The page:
I find that summer is a time for a chuckle-inducing read and Tamaki’s SuperMutant Magic Academy definitely does that. The comic as the X-Men meets Harry Potter starring misfit teens and collects the 4 year webcomic with additional strips to create a cohesive storyline.

It’s hilarious and will look good in a selfie with a cold beverage of your choice. Tamaki also co-created This One Summer with her cousin, Mariko Tamaki, which won a Printz Honor, and a Governor General’s Award for Jillian Tamaki.

— Ardo


These are our recommendations. Tell or show us your summer recommendations at either @internationalfestivalofauthors on Instagram, @ifoa on Twitter or International Festival of Authors on Facebook.

What is the IFOA staff reading this summer?

Even though we’re busy planning the 2016 festival, the IFOA staff still finds time to read. Read on to see what everyone’s enjoying right now!

Catherine Coreno, communications and marketing assistant:

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The beach is my favourite aspect of summer, so I am making my way to the sand as often as possible, always with a book in hand. While taking a break from Elena Ferrante’s novels, my current beach reads include We’re All In This Together by Amy Jones and The Girls by Emma Cline.

Dean Keranovic, festival assistant:

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As of now I’m reading Anansi Boys by Neil Gaiman, as well as Endymion by Dan Simmons.  Once those are done I’ll move on to some other sci fi/fantasy novel/comic!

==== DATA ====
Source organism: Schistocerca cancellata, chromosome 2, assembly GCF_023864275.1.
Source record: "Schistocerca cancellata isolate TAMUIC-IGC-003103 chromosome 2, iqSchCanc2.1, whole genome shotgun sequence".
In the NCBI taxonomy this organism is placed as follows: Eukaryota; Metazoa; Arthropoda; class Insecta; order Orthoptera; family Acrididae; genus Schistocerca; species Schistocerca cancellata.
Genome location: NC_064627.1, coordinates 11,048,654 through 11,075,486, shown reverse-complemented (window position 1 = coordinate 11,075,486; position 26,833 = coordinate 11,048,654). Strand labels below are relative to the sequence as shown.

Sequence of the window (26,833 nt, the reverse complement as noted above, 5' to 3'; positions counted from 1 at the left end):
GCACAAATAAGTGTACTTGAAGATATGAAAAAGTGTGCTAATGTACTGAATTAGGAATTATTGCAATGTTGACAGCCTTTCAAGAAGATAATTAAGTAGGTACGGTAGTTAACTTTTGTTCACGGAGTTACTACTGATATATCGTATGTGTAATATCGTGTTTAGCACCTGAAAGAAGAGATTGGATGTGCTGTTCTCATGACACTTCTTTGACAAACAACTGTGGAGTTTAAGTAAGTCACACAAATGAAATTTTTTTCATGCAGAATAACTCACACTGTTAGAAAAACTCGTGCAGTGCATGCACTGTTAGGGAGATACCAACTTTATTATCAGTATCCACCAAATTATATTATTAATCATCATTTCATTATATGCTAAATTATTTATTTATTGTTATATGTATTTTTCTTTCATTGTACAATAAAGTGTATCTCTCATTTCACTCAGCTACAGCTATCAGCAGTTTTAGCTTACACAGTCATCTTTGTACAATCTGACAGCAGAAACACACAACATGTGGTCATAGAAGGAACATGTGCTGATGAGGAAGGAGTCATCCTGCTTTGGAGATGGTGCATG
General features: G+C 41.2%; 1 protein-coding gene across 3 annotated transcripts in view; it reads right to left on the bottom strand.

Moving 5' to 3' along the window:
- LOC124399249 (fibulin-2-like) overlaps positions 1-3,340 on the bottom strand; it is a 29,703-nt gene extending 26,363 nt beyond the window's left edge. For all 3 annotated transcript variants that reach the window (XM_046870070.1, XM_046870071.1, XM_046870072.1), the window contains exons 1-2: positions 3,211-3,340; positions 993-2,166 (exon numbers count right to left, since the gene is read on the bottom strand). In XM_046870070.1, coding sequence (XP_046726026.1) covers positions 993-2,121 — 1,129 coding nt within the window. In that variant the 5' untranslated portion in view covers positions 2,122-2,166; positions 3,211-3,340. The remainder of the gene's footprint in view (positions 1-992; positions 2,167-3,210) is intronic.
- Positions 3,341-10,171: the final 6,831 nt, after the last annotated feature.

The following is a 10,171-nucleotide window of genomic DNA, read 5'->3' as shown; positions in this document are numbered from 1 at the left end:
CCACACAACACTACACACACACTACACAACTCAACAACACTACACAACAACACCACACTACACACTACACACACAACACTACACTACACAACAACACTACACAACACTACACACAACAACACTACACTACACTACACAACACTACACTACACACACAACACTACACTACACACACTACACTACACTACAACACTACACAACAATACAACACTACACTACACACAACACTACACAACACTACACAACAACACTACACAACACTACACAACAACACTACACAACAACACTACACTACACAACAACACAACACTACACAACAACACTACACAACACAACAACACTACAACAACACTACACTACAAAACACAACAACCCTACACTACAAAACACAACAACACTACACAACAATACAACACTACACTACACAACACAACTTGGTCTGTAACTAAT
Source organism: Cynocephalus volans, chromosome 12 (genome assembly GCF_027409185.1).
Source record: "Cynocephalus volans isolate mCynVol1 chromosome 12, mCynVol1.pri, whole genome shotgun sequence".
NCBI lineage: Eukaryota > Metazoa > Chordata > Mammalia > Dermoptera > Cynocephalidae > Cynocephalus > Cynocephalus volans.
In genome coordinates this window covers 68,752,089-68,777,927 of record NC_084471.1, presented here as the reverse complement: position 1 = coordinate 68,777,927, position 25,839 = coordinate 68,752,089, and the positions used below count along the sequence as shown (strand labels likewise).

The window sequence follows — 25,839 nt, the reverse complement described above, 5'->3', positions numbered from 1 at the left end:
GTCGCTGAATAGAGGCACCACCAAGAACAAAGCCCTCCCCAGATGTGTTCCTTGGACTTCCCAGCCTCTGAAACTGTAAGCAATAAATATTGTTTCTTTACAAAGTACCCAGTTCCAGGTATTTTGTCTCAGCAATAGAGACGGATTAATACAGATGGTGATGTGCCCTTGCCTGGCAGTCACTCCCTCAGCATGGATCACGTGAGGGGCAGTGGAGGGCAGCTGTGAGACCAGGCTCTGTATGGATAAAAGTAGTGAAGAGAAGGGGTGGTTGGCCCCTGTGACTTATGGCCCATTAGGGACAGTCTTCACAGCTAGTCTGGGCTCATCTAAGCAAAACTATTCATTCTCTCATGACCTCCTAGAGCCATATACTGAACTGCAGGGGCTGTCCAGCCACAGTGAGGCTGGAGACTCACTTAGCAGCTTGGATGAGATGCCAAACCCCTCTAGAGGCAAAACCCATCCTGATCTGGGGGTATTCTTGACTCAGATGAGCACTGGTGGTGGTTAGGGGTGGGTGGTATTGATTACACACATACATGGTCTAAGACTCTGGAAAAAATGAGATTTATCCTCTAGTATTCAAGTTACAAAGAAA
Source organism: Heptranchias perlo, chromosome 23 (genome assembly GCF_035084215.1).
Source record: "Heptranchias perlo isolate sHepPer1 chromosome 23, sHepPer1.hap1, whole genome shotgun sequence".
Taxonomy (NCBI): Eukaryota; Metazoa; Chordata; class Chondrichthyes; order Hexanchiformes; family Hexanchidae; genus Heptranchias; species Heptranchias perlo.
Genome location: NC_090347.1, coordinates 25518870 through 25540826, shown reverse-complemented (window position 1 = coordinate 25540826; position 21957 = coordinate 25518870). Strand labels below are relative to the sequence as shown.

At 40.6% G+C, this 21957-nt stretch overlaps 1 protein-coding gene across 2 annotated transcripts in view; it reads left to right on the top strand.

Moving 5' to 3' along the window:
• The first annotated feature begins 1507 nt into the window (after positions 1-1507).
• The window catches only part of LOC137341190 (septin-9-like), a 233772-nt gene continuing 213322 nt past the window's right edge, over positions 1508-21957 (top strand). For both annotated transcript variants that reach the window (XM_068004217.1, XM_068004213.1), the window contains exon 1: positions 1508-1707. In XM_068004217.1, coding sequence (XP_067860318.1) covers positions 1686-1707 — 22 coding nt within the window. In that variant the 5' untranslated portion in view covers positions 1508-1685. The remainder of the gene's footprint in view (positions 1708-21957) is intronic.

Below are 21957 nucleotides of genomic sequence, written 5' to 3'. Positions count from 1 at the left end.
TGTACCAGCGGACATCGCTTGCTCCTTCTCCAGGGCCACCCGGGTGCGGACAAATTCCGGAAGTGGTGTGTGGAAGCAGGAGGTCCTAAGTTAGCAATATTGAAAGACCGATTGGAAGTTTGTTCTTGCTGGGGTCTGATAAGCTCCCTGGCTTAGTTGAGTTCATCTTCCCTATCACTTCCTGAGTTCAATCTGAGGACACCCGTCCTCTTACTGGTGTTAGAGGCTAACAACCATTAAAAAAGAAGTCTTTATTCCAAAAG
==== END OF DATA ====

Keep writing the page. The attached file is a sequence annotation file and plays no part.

Eirini Moschaki, communications and marketing coordinator:

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I love it when a story transports me to other times, traditions, and cultures. Orhan Pamuk’s My Name is Red is an intricate mystery that immerses you in the life of 16th century Istanbul miniaturists. Power, love, art, religion, and politics; this novel has it all!

Rebecca Hallquist, executive assistant:

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I just finished reading Hisham Matar’s book The Return – just out – and it’s a bit of a heavier read but very important considering current events. This book discusses the repercussions of grief, loss and ultimately living history, which I just find so fascinating. At the heart of it all, this memoir is really about a son trying to comes to terms why his father has been absent from his life for some 20+ years.  I like to use the (traditionally) more time I have in the summer to read for pleasure to better inform myself about topics that interest me (history, current affairs, environment, biographies) as well as for general enjoyment. Any sort of fantasy/historical fiction series I can get my hands on to read in the shade on a sunny day is pure bliss to me.

Risa de Rege, communications and marketing intern:

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I usually end up tackling really long, heavy books over the summer – past endeavours include Les Miserables by Victor Hugo; We, The Drowned by Cartsen Jensen; and (most of) A Song of Ice and Fire. But right now I’m taking it easy with a book of Edwardian ghost stories I picked up at a local bookstore. I love history, and ghost stories, so I’m really enjoying reading stories that have entertained people for so long.

Zviko Mhakayakora, executive assistant, programming:

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Right now I’m reading The Bluest Eye by Toni Morrison. I’ll be reading some books by NoViolet Bulawayo and Chimamanda Ngozi Adichie too. I’m really into a mix of non-fiction and fiction right now.